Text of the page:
Thursday, January 18, 2007

Writer's intuition

This Miles Kington piece in yesterday's Independent Online made me chuckle. It begins:

Hello, there.

Today I am going to tell you how to write a book review.

I am constantly surprised by the number of people I meet who have never written a book review, or, if they have, did not realise they were doing it at the time.

It is different with novels.

All of you, of course, will have written a novel by now.

Some of you may even have had it published and remaindered.

So you will know all about the art of fiction, which consists in telling the reader about your characters.

But what is book reviewing about?

Book review writing is very much the same, except that instead of telling people about characters, the idea is to tell the reader all about YOU.

But surely, I hear you protest, the idea of writing a book review is to tell the reader all about the book under review, and the writer.

Oh, please. This is no time for naivete.

It's a short, fun read, so click over there and check it out. I'll wait right here.

[Crickets chirp. Brenda reaches for her cafe latte and stares out the window as she sips meditatively.]

Hey, thanks for coming back. Mr. Kington was being a little silly, but he made some good points, don't you think?

I don't review books here at NRJW and I don't critique manuscripts or judge contests for unpublished authors. I have absolutely no talent for those things, and I believe talent is required to do them well. Sure, I can tell you if I liked a book; I can even tell you why I liked it (or didn't). What I can't do is tell you, for instance, why a book is bad. I just know it's bad, that's all.

I read the same way I write--purely by intuition. Don't ask me to find the topic sentence in a paragraph containing two or more sentences.* Don't ask me to describe the character arc in a romance novel, even one of my own. I can't, and when I tried in the past I edged uncomfortably close to insanity, so I gave up.

I know some of you nutty people get all thrilled over analyzing the structure of novels. I admire you, truly. I'm just glad that you're you and I'm not. And I will continue to leave my share of book-reviewing and manuscript-critiquing to you. Thanks.

*I have long been baffled by paragraphs. When I first started writing, I assumed my editors would correct my improper paragraph breaks, consolidating some paragraphs and dividing others as necessary. But they've never done that, and I mean never, which leads me to conclude (1) that I am accidentally getting it right, or (2) that proper paragraphing isn't an exact science, or (3) that the whole paragraph thing isn't nearly as important as my teachers wanted me to believe.

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Marianne McA said...

Reminds me of something I read last night, when I was mindlessly clicking links whilst waiting for the washing machine to finish.

". .At the paragraph level, there's a whole lot of nothing going on in a lot of published stories. Instead of recognizing that sentences and paragraphs can do triple or quadruple duty, the writers are using them merely to advance the story. But you can encode paragraphs with a lot more information about character, setting, and subtext without actually making them longer. But a lot of writers are apparently looking ahead to the next event rather than understanding that the events occur on a word, sentence, and paragraph level as well as at the level of action or conflict."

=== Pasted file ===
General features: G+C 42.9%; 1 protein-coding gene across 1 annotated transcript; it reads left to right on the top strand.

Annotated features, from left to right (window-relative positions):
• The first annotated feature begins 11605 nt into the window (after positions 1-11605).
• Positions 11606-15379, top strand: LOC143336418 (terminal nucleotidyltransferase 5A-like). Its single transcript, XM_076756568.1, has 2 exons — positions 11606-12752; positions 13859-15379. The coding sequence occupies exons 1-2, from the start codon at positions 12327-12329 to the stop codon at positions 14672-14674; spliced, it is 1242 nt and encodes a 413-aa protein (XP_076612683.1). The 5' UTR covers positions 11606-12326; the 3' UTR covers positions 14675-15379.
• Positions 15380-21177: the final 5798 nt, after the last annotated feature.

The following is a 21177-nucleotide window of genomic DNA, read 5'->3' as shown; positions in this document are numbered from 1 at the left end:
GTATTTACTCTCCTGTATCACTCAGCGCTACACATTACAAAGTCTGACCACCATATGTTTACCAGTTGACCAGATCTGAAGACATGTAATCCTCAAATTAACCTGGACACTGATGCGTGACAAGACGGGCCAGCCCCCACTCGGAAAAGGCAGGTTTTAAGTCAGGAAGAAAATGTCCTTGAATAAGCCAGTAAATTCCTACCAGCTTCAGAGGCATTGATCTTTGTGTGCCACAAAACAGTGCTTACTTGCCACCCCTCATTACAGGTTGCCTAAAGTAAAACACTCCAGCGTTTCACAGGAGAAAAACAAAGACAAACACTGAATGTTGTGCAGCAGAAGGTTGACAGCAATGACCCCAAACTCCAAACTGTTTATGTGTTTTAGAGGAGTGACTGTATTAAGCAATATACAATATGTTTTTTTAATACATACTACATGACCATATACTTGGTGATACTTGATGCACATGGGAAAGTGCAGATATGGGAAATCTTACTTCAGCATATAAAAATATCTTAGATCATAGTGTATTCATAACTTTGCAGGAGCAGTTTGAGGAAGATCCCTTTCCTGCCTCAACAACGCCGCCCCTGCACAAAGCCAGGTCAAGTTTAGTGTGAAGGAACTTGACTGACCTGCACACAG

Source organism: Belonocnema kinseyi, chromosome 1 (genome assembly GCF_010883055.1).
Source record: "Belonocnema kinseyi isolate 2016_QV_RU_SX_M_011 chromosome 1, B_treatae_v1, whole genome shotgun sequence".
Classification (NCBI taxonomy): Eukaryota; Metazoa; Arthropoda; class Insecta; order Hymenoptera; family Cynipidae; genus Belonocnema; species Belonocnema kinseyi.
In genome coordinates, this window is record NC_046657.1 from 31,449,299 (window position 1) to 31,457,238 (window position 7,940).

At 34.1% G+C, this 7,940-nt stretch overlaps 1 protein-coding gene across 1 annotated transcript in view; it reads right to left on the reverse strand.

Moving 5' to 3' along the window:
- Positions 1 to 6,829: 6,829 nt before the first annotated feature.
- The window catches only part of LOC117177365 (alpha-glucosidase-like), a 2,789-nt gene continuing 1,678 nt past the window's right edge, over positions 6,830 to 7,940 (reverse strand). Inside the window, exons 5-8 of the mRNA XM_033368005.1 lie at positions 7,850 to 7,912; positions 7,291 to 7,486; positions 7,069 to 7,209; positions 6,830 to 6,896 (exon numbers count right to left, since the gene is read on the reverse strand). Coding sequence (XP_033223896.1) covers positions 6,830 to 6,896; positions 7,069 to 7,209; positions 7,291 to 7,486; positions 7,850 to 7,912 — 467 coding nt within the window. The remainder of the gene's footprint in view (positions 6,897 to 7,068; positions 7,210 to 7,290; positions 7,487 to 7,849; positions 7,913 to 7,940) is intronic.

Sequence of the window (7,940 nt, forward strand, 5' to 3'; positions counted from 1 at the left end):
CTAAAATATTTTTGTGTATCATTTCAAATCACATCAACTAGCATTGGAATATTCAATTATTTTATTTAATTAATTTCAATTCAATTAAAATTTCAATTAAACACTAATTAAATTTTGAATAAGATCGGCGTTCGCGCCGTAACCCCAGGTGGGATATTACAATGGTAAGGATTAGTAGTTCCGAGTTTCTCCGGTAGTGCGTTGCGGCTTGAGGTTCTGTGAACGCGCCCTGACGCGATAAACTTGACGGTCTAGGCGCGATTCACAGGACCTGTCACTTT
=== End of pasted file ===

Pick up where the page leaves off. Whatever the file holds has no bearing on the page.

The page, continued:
Just makes me feel so inadequate as a reader. It's not only that I wouldn't notice those details when I was reading - it's that even after reading an explanation like that, I don't know what I'm not noticing. What would an event at word level look like?

(Quote is from a Jeff VanderMeer, and it's quoted on a blog called The Reading Experience, which I came across on GOB's sidebar.)

Bonnie Calhoun said...

I think you must have got the hang of paragraphing by osmosis..Your paragraph structure was fine in a Family Forever!

Alison Strobel Morrow said...

Well that's a great way to get people to read your stuff--I'm totally curious, now, to see how you write and how you structure paragraphs! As an ex-teacher and current editor/writing tutor, paragraph issues stick out to me like giant flashing red lights. They drive me crazy.

(Your comment about thinking up tags for blog entries totally cracked me up. I have my own tags and have never thought of looking to see what technorati's are. I guess I should do that one of these days, but talk about a totally boring task!)

Brenda Coulter said...

Marianne, I actually saw that blog entry the other day, and like you, I didn't understand it. But rather than allowing myself to feel like an inferior reader (and writer), I chose to believe the guy was talking rot.

Aw, Bonnie. Thank you.

Alison, if you're really that curious about my paragraphing skills (or lack thereof), you can read most of the first chapters of my first two books online:

Finding Hope

A Family Forever